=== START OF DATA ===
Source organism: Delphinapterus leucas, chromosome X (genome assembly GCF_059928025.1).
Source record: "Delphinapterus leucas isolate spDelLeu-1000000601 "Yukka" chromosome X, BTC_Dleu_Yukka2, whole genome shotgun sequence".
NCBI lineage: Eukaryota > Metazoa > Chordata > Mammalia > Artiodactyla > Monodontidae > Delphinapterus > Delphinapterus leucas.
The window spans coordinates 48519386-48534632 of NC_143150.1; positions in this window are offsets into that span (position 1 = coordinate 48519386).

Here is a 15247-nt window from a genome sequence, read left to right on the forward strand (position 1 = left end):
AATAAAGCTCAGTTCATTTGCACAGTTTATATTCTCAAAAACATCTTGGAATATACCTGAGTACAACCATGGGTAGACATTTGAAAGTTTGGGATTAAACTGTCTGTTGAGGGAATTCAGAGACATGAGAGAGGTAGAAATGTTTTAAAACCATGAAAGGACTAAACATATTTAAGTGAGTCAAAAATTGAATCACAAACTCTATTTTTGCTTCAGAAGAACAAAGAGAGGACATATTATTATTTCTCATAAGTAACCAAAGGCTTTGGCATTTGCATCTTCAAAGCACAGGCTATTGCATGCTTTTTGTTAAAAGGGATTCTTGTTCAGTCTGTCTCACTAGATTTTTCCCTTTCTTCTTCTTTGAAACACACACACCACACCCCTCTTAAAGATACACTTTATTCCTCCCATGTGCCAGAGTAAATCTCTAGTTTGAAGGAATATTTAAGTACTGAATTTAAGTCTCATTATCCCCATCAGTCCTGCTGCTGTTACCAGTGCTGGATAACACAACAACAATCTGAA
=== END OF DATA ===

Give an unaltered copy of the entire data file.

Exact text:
Source organism: Delphinapterus leucas, chromosome X (genome assembly GCF_059928025.1).
Source record: "Delphinapterus leucas isolate spDelLeu-1000000601 "Yukka" chromosome X, BTC_Dleu_Yukka2, whole genome shotgun sequence".
NCBI lineage: Eukaryota > Metazoa > Chordata > Mammalia > Artiodactyla > Monodontidae > Delphinapterus > Delphinapterus leucas.
The window spans coordinates 48519386-48534632 of NC_143150.1; positions in this window are offsets into that span (position 1 = coordinate 48519386).

Here is a 15247-nt window from a genome sequence, read left to right on the forward strand (position 1 = left end):
AATAAAGCTCAGTTCATTTGCACAGTTTATATTCTCAAAAACATCTTGGAATATACCTGAGTACAACCATGGGTAGACATTTGAAAGTTTGGGATTAAACTGTCTGTTGAGGGAATTCAGAGACATGAGAGAGGTAGAAATGTTTTAAAACCATGAAAGGACTAAACATATTTAAGTGAGTCAAAAATTGAATCACAAACTCTATTTTTGCTTCAGAAGAACAAAGAGAGGACATATTATTATTTCTCATAAGTAACCAAAGGCTTTGGCATTTGCATCTTCAAAGCACAGGCTATTGCATGCTTTTTGTTAAAAGGGATTCTTGTTCAGTCTGTCTCACTAGATTTTTCCCTTTCTTCTTCTTTGAAACACACACACCACACCCCTCTTAAAGATACACTTTATTCCTCCCATGTGCCAGAGTAAATCTCTAGTTTGAAGGAATATTTAAGTACTGAATTTAAGTCTCATTATCCCCATCAGTCCTGCTGCTGTTACCAGTGCTGGATAACACAACAACAATCTGAA